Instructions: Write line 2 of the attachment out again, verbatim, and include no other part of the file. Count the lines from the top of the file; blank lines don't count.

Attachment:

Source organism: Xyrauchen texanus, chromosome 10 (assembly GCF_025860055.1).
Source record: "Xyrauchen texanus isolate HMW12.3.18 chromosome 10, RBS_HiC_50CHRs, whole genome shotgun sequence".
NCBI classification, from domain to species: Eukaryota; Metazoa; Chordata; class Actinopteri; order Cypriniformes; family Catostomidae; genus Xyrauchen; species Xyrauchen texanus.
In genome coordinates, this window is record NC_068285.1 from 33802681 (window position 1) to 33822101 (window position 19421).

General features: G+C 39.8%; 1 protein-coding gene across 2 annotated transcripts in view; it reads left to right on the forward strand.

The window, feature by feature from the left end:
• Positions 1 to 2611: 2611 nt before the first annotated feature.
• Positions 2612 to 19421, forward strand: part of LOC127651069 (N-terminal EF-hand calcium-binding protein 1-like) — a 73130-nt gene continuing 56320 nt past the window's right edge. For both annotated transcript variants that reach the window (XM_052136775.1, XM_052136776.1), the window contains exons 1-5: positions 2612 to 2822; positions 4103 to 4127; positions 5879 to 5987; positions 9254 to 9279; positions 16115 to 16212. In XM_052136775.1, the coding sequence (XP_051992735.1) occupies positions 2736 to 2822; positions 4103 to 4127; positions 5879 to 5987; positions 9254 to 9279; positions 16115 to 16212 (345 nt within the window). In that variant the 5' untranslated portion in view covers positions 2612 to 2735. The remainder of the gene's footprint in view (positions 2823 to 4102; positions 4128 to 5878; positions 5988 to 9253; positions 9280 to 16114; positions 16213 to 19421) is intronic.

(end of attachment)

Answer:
Source record: "Xyrauchen texanus isolate HMW12.3.18 chromosome 10, RBS_HiC_50CHRs, whole genome shotgun sequence".